Last month at PSAC’s 2021 National Bargaining Conference, Program and Administrative Services (PA) group members set their priorities for the next round of negotiations and elected the bargaining team that will advocate for them at the table.
The PA group includes over 91,847 members responsible for program administration, information services, communications, secretarial services, office equipment, administrative services, welfare programs, clerical functions, and data processing.
Samantha has worked at the Impact Assessment Agency of Canada, a division of Environment and Climate Change Canada, for three years. In her role as a project officer, she runs the administration of the St. John’s satellite office. Previously, she worked for Service Canada in the call centre assisting EI recipients with their claims.
“I’ve been a relentless voice for workers, and I intend to demand what we deserve in this round of bargaining,” said Basha. “I promise to keep the best interests of all PA members at the forefront.”
As an openly queer young woman, she understands that members don't all share the same experiences, struggles, or pain, and has built her life around allyship that is intersectional and understanding.
Samantha became a PSAC member four years ago when she started her work in the federal public service. Since then, she’s been a member of the occupational health and safety committee, chaired the PSAC St. John’s Human Rights Committee, and been treasurer of the regional women’s committee, area council and young workers committee. She currently holds the role of acting vice-president and chief steward of Union of Health and Environment Workers (UHEW) local 70712.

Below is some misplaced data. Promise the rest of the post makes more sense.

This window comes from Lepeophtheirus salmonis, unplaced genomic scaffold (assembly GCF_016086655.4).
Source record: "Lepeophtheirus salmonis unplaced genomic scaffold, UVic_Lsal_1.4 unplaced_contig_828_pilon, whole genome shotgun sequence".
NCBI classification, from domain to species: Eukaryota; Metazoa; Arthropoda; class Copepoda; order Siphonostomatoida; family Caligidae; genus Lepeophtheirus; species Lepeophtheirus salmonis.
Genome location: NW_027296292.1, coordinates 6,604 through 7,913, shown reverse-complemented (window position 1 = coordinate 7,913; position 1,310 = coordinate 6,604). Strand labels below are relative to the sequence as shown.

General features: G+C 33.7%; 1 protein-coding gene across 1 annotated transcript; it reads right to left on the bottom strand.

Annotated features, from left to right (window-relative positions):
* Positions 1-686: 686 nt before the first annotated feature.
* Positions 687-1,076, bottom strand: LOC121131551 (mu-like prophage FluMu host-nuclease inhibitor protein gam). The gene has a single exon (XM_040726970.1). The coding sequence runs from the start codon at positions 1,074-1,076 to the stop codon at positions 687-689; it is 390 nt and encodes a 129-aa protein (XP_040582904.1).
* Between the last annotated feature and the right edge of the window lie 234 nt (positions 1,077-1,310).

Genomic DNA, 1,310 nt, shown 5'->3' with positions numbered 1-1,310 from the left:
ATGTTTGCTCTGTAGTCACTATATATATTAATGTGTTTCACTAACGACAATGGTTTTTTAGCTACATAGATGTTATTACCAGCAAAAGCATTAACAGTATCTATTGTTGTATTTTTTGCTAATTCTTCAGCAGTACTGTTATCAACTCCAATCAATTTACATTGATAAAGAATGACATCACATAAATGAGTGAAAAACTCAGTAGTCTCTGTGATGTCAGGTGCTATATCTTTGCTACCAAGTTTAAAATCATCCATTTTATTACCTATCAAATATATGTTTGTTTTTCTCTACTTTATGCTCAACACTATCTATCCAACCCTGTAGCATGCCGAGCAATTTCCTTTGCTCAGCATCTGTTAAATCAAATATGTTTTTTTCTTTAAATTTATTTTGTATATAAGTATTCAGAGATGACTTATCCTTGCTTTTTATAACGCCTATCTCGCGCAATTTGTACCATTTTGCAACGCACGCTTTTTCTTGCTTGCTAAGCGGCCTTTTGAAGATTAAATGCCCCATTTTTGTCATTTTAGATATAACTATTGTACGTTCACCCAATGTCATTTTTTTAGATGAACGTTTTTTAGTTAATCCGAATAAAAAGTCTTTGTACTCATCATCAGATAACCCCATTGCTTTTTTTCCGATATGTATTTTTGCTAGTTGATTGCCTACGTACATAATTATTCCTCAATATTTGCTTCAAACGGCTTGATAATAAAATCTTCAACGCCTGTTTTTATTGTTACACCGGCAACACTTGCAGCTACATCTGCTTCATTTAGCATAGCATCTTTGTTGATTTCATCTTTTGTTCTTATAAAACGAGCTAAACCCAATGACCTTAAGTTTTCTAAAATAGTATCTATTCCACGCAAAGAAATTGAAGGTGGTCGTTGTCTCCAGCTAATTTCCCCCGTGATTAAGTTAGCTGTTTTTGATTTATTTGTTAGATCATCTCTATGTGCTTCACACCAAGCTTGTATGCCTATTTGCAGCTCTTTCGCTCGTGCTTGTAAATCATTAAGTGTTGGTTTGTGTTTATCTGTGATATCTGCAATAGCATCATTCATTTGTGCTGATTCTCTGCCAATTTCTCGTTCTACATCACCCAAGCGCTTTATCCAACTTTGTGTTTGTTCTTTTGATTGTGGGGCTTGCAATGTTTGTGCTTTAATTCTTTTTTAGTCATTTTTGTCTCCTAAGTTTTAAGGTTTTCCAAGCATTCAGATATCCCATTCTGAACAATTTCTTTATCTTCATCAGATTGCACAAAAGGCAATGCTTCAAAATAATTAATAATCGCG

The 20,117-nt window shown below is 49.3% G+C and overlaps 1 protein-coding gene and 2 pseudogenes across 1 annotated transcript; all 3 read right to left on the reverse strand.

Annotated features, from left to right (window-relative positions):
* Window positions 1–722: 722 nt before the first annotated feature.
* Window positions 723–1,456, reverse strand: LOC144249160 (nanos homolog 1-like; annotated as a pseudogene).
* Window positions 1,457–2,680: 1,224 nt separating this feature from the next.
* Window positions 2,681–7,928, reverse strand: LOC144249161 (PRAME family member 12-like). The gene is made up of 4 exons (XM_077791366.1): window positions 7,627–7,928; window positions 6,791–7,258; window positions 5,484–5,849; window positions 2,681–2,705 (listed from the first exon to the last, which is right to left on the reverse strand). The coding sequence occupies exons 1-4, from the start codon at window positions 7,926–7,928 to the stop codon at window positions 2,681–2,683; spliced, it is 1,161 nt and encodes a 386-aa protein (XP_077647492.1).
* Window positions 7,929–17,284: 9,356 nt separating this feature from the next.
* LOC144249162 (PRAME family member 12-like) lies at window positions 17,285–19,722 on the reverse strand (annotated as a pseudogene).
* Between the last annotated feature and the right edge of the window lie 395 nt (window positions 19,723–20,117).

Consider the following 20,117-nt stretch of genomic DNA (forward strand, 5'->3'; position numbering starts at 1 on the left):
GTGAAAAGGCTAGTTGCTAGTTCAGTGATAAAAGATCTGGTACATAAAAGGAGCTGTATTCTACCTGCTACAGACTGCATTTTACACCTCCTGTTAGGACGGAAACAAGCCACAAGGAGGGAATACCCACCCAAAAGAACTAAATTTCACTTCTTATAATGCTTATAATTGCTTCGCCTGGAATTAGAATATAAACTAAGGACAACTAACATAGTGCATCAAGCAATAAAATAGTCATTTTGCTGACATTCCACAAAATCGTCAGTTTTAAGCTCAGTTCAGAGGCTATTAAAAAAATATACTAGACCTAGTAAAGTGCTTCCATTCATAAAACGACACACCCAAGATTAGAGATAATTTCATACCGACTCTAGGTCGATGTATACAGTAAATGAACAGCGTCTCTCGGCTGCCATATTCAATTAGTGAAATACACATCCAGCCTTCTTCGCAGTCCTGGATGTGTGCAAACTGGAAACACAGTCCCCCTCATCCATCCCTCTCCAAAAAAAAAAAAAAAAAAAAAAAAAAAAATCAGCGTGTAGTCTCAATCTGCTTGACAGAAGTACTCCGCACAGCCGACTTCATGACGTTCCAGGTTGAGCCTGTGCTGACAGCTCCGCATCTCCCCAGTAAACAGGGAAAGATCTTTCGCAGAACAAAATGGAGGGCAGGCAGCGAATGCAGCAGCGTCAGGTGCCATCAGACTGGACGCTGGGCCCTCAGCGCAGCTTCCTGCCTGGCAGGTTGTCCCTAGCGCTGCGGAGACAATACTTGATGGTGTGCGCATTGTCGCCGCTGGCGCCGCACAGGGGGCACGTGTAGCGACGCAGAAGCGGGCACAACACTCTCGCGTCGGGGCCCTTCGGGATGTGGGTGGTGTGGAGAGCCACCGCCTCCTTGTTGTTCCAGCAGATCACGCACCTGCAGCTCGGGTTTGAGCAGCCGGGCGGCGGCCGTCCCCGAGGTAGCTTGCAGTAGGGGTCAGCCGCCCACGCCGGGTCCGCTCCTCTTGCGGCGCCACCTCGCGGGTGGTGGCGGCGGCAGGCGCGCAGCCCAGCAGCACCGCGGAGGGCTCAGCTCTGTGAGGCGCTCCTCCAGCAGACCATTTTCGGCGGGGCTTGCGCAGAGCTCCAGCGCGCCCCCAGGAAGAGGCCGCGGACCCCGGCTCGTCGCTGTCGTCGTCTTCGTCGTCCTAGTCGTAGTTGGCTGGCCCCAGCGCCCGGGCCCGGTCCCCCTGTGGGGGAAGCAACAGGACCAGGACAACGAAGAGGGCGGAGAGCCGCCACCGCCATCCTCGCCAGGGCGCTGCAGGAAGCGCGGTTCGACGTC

Sargy has worked with Service Canada for the last 21 years, serving as a citizen service officer and supervisor for the Service Canada Centres for Youth. She is currently a team leader, alongside her role supervising the community outreach and liaison service team.
“The benefits in the collective agreement should reflect the changing values and cultural richness that our diverse membership brings,” said Chima. “I have always been a strong advocate of respecting and upholding the principles of our members and will continue to fight for changes to the definition of family, recognition of National Indigenous Peoples Day as a statutory holiday, and an economic package that reflects the rising cost of living.”
Sargy attended her first PSAC Racially Visible Conference in 2002, which was the spark that got her involved in the union. Since then, she has held numerous union positions, including as racially visible coordinator for the PSAC BC Regional Council, local president, bargaining team member, and Canada Employment and Immigration Union (CEIU) alternate national vice-president. She has been dedicated to reflecting the diverse backgrounds and cultures of the membership to ensure equal and fair representation in the collective agreement and will continue this work in her new role as CEIU national vice-president starting in August 2021.